Childhood foods that will take you back to your 8th birthday party.

Western Star
Thanks to our brand partner, Western Star

I’m about to share a very important cooking tip with you.

You know cocktail frankfurts? Those pink, sausage-esque type almost-meat products from childhood? When I was a little girl, cocktail frankfurts were like fine dining for me, and for some reason they tasted even better when then were on the end of a toothpick.

Mum would put them on the boil the morning of my birthday party and I’d know it was almost time for everyone to arrive and for me to be the centre of attention, a novelty in my four-child household. But better than that, better than seeing all of my friends and the presents they would bring was the fact that Mum would let me eat all the cocktail frankfurts that had split their skins.

Nothing has ever tasted so delicious as those forbidden, unexpected cocktail frankfurts smothered in tomato sauce.

Since I was little, party foods have changed, but I still find myself serving up a few of my own childhood favourites at my children’s birthday parties. Get ready for your mouths to water and your minds to be flooded with memories…

Get excited, people. These foods will bring back the memories. Image: iStock

1. Fairy Bread.

A staple in Australian children's diets has always been fairy bread, and I must confess, this is something my family and I eat to this day. Have you tried making it with chocolate sprinkles?

Americans have recently discovered fairy bread and they have called it an "Australian hipster-trend".

My mum had an interesting method for making fairy bread. She used to use fresh slices of white bread smothered in spread and then shake the sprinkles onto each slice. It wasn't until I had children of my own that my brilliant sister introduced me to a much better method whereby each slice of bread would be pressed face-down into a bowl of sprinkles, thus ensuring maximum sprinkle-coverage.

2. Sponge Cake.

If Mum included jam AND cream it was a real splurge. Image: iStock.

really hope Mum doesn't read this but I'm not a huge fan of her sponge cake now that I am grown. Her sponge cake is a bit like an omelette with jam and cream. But as a child it was manna from heaven. I'd never tasted anything so delicious.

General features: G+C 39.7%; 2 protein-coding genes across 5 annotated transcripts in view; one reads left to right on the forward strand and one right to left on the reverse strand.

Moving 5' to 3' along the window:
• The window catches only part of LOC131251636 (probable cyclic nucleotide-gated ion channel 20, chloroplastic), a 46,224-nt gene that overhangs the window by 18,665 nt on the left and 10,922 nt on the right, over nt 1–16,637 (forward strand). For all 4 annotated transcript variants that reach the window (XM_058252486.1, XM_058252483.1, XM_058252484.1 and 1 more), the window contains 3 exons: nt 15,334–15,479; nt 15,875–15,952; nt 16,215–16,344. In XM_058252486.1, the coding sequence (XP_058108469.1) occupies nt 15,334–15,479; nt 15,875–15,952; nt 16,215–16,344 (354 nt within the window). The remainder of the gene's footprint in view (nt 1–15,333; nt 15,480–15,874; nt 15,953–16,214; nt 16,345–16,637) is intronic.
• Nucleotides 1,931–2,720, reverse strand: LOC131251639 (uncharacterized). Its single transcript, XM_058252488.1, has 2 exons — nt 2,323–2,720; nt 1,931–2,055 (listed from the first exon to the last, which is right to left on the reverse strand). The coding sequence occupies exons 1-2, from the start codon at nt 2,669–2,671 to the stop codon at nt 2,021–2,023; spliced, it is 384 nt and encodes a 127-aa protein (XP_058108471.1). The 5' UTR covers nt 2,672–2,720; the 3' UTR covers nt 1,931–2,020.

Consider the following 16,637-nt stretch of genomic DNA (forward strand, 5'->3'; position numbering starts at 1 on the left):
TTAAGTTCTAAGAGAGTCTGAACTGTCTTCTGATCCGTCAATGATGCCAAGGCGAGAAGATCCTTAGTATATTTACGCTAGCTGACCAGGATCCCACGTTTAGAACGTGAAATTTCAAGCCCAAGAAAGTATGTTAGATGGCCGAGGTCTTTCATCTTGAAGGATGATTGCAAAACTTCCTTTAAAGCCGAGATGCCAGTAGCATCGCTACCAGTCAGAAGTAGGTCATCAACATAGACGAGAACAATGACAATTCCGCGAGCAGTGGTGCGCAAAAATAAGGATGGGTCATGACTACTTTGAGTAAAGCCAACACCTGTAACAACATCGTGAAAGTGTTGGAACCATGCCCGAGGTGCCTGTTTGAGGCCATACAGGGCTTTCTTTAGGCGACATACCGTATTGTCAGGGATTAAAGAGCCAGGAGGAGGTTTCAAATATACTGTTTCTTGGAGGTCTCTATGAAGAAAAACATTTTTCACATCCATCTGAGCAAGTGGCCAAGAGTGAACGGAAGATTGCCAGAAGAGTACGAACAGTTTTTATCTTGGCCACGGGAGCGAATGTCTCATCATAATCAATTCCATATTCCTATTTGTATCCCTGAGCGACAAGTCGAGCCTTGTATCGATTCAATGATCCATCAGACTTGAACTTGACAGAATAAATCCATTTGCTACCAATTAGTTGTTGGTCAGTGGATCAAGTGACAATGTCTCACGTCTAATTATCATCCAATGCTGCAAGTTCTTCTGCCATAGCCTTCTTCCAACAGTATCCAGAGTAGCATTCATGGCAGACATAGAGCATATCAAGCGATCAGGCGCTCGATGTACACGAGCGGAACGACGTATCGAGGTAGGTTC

Once again, the real action took place before everyone arrived for my party when Mum would let me lick the bowl in which she'd whipped the cream, a privilege reserved for the birthday person. And the slice of cake with the passionfruit icing that became my birthday cake tasted pretty good too!


I think butter cake would have been a much better choice for a kid's birthday party. Click here for a super-simple butter cake recipe.

3. Party Pies.

Party pies were nothing without party sausage rolls on the side. Image: iStock.

Little foods taste better, don't they? I call it the Psychology of the Canape. Basically the idea is that typical foods we eat every day taste better smaller. Think High Tea.


And thus is the thinking behind the party pie, a miniature version of the meat pie which I'd eat often at school for lunch (although not all of it because they were so big!) and the fact they were called "party" pies, thus being reserved for special occasions like MY BIRTHDAY made them taste even more delicious.

For a fun party twist you can even whip up your own little chicken party pies using a pie maker and this easy recipe.

4. Sausage Rolls.

And party sausage rolls were NOTHING without party pies on the side. Image: iStock.

But what was the party pie without its brother/cousin/BFF, the party sausage roll. Like most Italian mums I knew, my mum would happily serve up whatever party pies she came across at the supermarket, but the sausage rolls were made from scratch with an elaborate filling that I always suspected contained vegetables, which she consistently denied.

"Mum, no vegetables in the sausage rolls. My friends won't like them. I'LL BE HUMILIATED!"

Such drama over something that could probably be served up on My Kitchen Rules and score full points. Despite the gourmet quality of the sausage rolls served at my childhood birthday parties, they were still dunked in too much tomato sauce along with the rest of them.

Mum's recipe is still a mystery, but I've found a delicious sausage roll recipe for you, which I like to use.

5. Honey Joys.

Some extra joy with Western Star's Honey Joys. Image: supplied.

With Honey Joys, made from Cornflakes, mum would give the addition of sugar a miss and simply melt honey and spread until it bubbled, stir in the Cornflakes and bake for eight minutes until toasty and warm.

Her birthday party variation also included the addition of sprinkles to them before cooled which was very festive. I still eat them for afternoon tea.

Who says these foods are just for kids?

If you're a grown-up and you love Honey Joys as well, try this Almond Honey Joy recipe from Western Star.

Which foods were a staple at your childhood birthday parties? Tell us about them in the comments section below.

This content was created with thanks to our brand partner Western Star.